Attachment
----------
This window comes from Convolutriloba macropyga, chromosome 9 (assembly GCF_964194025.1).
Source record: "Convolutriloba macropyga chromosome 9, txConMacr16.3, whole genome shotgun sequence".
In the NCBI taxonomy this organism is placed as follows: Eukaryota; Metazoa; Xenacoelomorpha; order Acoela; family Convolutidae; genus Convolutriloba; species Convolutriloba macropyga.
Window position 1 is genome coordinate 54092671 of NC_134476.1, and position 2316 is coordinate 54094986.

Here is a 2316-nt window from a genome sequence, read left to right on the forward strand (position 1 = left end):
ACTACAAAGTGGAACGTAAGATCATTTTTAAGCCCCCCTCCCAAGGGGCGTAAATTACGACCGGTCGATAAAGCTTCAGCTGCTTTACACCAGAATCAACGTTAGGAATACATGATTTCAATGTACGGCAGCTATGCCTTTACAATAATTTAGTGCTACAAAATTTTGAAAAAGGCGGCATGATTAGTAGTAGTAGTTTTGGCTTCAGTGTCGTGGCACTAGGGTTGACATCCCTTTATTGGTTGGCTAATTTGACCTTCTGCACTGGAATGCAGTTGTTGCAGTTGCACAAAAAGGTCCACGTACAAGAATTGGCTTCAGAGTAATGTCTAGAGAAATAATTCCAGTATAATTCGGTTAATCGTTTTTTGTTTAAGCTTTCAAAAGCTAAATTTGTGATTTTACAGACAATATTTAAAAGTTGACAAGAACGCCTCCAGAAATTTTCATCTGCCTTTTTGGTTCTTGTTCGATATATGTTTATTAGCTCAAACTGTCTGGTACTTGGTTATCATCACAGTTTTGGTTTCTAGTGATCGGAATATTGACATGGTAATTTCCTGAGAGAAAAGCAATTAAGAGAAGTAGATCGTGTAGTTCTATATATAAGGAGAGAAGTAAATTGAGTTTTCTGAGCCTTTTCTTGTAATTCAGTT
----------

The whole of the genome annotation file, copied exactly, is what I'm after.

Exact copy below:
This window comes from Convolutriloba macropyga, chromosome 9 (assembly GCF_964194025.1).
Source record: "Convolutriloba macropyga chromosome 9, txConMacr16.3, whole genome shotgun sequence".
In the NCBI taxonomy this organism is placed as follows: Eukaryota; Metazoa; Xenacoelomorpha; order Acoela; family Convolutidae; genus Convolutriloba; species Convolutriloba macropyga.
Window position 1 is genome coordinate 54092671 of NC_134476.1, and position 2316 is coordinate 54094986.

Here is a 2316-nt window from a genome sequence, read left to right on the forward strand (position 1 = left end):
ACTACAAAGTGGAACGTAAGATCATTTTTAAGCCCCCCTCCCAAGGGGCGTAAATTACGACCGGTCGATAAAGCTTCAGCTGCTTTACACCAGAATCAACGTTAGGAATACATGATTTCAATGTACGGCAGCTATGCCTTTACAATAATTTAGTGCTACAAAATTTTGAAAAAGGCGGCATGATTAGTAGTAGTAGTTTTGGCTTCAGTGTCGTGGCACTAGGGTTGACATCCCTTTATTGGTTGGCTAATTTGACCTTCTGCACTGGAATGCAGTTGTTGCAGTTGCACAAAAAGGTCCACGTACAAGAATTGGCTTCAGAGTAATGTCTAGAGAAATAATTCCAGTATAATTCGGTTAATCGTTTTTTGTTTAAGCTTTCAAAAGCTAAATTTGTGATTTTACAGACAATATTTAAAAGTTGACAAGAACGCCTCCAGAAATTTTCATCTGCCTTTTTGGTTCTTGTTCGATATATGTTTATTAGCTCAAACTGTCTGGTACTTGGTTATCATCACAGTTTTGGTTTCTAGTGATCGGAATATTGACATGGTAATTTCCTGAGAGAAAAGCAATTAAGAGAAGTAGATCGTGTAGTTCTATATATAAGGAGAGAAGTAAATTGAGTTTTCTGAGCCTTTTCTTGTAATTCAGTT